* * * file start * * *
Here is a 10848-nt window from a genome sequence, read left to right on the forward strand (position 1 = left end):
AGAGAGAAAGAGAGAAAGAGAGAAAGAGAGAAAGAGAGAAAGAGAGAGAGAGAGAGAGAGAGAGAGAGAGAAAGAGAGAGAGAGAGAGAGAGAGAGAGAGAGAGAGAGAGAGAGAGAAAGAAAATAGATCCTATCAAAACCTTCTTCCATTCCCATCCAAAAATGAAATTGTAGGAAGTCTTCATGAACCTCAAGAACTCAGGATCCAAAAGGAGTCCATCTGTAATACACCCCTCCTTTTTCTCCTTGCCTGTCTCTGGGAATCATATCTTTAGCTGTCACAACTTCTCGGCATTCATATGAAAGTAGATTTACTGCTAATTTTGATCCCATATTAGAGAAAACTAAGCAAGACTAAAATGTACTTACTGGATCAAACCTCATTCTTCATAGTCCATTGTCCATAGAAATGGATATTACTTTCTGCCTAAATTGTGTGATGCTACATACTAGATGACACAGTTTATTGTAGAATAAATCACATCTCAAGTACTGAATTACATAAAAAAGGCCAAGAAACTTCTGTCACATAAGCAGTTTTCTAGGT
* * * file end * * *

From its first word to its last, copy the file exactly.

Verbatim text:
Here is a 10848-nt window from a genome sequence, read left to right on the forward strand (position 1 = left end):
AGAGAGAAAGAGAGAAAGAGAGAAAGAGAGAAAGAGAGAAAGAGAGAGAGAGAGAGAGAGAGAGAGAGAGAAAGAGAGAGAGAGAGAGAGAGAGAGAGAGAGAGAGAGAGAGAGAGAAAGAAAATAGATCCTATCAAAACCTTCTTCCATTCCCATCCAAAAATGAAATTGTAGGAAGTCTTCATGAACCTCAAGAACTCAGGATCCAAAAGGAGTCCATCTGTAATACACCCCTCCTTTTTCTCCTTGCCTGTCTCTGGGAATCATATCTTTAGCTGTCACAACTTCTCGGCATTCATATGAAAGTAGATTTACTGCTAATTTTGATCCCATATTAGAGAAAACTAAGCAAGACTAAAATGTACTTACTGGATCAAACCTCATTCTTCATAGTCCATTGTCCATAGAAATGGATATTACTTTCTGCCTAAATTGTGTGATGCTACATACTAGATGACACAGTTTATTGTAGAATAAATCACATCTCAAGTACTGAATTACATAAAAAAGGCCAAGAAACTTCTGTCACATAAGCAGTTTTCTAGGT